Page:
What is this?


November 16, 2006, 12:33 AM
I have a Smith and Wesson revolver that was my grandfather's, which he had I think in the 1920's and has been sitting in a box for 50 years or so. I only know he kept it when he was a paymaster at a coal mine in West Virginia in the 20's. I am interesting in knowing more about it, and perhaps how best to sell it.

On the barrel it says Smith and Wesson. On the other side it says 08 S.&W. Special CTG.
There is a serial number at the bottom of the handle - 288463.

On the top ridge of the barrel it says:
Smith & Wesson Springfield, Massachusetts U.S.A. Patented

Can someone help me know more about this, and perhaps what would be the best way to find a new home for it? It looks almost new to me. I am sure it hasn't seem much use.


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November 16, 2006, 12:58 AM
Send your query to S&W, or one of the gun magazine writers to get answers.

November 16, 2006, 01:01 AM
If you could post photographs that would help.

November 16, 2006, 01:13 AM
Send your query to S&W, or one of the gun magazine writers to get answers.

An advice columnist is a gun magazine will take 2 months to get you an answer that you can get in two days on THR.

If you could post pics, that'd be ideal. Otherwise, check back here in a day or two, and I bet someone will have some pretty good info for you.

Oh, and if you let us know what part of the country you're in, you might get an offer to buy it from someone in your area who reads this thread.


November 16, 2006, 01:15 AM
There will be someone along soon to give you some definative information based on your SN .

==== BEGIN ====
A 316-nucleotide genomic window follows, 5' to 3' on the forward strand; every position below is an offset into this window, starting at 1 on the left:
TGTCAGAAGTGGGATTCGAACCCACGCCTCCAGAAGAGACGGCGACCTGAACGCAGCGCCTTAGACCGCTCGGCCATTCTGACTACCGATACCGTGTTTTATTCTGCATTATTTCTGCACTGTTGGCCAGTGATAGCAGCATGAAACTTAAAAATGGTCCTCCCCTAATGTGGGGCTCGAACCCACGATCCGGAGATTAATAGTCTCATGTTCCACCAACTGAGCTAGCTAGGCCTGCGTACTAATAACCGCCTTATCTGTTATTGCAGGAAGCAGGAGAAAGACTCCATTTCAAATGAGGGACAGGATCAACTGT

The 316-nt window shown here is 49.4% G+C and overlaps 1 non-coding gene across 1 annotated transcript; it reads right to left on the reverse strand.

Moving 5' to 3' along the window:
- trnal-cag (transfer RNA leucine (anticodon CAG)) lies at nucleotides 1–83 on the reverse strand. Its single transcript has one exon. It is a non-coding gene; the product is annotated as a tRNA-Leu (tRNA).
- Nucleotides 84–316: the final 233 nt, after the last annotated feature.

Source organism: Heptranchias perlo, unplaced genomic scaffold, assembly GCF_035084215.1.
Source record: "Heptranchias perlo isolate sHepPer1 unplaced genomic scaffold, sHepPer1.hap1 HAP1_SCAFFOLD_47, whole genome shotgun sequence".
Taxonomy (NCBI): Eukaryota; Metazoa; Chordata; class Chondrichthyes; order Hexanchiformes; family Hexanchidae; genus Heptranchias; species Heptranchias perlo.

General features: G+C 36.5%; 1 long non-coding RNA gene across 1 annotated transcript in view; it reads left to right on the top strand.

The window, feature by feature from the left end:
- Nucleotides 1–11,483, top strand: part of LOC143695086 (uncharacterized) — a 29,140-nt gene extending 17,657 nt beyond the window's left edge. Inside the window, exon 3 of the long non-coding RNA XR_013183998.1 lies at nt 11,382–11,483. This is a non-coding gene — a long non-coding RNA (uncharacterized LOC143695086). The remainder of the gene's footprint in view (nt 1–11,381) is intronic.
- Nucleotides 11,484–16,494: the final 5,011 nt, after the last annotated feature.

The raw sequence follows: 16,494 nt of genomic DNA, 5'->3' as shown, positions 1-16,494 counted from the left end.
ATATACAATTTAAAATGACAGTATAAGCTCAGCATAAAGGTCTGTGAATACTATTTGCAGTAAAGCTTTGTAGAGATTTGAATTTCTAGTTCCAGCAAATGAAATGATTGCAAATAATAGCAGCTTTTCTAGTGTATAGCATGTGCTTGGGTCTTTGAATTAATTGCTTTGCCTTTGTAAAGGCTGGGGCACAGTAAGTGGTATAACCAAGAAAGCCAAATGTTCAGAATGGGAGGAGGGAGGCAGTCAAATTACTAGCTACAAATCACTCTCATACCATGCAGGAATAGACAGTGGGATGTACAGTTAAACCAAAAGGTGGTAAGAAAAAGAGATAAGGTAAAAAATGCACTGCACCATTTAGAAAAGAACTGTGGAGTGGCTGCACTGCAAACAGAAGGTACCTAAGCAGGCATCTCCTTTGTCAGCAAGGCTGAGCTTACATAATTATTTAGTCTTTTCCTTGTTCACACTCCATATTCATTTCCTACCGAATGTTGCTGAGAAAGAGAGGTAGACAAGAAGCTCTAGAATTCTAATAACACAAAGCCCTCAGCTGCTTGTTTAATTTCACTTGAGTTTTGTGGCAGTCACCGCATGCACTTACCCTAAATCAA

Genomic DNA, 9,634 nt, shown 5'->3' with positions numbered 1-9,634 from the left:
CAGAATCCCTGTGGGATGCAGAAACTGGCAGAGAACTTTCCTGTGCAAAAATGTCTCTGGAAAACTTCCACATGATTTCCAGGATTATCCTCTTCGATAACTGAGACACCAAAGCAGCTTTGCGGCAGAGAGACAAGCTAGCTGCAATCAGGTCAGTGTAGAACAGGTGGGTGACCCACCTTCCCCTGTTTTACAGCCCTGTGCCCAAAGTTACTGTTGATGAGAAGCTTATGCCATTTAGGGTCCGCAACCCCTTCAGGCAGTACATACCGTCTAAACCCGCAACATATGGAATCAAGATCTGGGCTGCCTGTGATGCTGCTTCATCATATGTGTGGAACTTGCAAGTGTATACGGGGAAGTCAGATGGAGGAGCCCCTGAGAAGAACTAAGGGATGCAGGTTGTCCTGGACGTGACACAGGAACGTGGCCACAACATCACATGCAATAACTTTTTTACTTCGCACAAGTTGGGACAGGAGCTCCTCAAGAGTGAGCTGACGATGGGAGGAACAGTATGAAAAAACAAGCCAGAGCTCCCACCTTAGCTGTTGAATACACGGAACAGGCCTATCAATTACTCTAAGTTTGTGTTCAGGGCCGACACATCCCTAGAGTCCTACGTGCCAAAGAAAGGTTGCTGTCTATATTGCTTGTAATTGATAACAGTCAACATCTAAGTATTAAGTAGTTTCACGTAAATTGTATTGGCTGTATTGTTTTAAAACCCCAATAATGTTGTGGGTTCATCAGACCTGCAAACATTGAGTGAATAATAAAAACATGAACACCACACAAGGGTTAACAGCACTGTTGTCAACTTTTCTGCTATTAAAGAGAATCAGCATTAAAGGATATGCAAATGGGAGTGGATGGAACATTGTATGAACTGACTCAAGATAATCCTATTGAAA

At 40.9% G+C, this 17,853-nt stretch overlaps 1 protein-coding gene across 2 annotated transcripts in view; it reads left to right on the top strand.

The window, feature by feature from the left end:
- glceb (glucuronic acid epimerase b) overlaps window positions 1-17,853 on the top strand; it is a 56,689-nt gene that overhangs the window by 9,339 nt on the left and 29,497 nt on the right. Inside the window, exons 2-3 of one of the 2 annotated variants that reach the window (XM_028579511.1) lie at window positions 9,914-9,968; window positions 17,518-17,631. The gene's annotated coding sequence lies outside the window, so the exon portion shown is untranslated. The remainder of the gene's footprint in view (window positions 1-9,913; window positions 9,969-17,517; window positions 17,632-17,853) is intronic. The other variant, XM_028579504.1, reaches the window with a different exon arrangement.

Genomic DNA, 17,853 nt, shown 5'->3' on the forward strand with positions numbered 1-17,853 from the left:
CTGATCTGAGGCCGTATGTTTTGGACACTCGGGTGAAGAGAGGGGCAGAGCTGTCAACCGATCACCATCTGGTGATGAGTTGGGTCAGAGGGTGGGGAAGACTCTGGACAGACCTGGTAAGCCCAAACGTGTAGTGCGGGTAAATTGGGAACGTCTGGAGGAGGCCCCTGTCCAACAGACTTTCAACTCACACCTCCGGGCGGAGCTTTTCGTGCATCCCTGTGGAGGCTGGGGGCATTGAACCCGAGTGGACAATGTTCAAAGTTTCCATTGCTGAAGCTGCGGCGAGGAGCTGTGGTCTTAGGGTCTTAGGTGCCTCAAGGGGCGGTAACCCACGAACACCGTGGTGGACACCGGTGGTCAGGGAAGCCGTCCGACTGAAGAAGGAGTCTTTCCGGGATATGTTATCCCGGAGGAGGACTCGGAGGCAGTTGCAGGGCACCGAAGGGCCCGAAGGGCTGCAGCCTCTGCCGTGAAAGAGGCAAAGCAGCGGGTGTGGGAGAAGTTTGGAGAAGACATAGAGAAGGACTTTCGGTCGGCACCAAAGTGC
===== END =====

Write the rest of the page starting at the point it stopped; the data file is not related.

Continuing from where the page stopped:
I'm thinking you have an early hand ejector and likely one of the first series of the .38 Spl cartridge revolvers. I'll let a more knowledgable person take it from there .

Several good ways to dispose of an old revolver if that is what you have in mind. Posting it for sale in the proper catigory here on THR is one, Selling on internet auctions, like auction arms, gun broker, or listing on Gunsamerica web site are a couple other ways.

November 16, 2006, 02:31 AM
Smith and Wesson 38 special Military and Police revolver, model 1905 4th change.

Exact dating is impossible with data available to me, but s/n 241,704 was made in 1915 and 1,000,000 was made in 1942. Probably late teens.

If you shoot the gun use only standard pressure rounds, the gun was made for the standard 158 grain round nose lead load.

November 17, 2006, 01:00 AM
Thanks for everyone's response to my question. I'll try to attach some photos I took. I am in the San Francisco Bay Area.

November 17, 2006, 01:12 AM
Looks spiffy, that's for sure.

If I wasn't on the other side of the country from you, I'd try to buy it; nothing like a good ol' Smith. Especially a 6" pencil barrel.

November 17, 2006, 04:16 AM
A collector into mining history might pay a little extra. Mining in WVa got very interesting in the 20's, ie the Mine Wars, the Matewan shootout etc.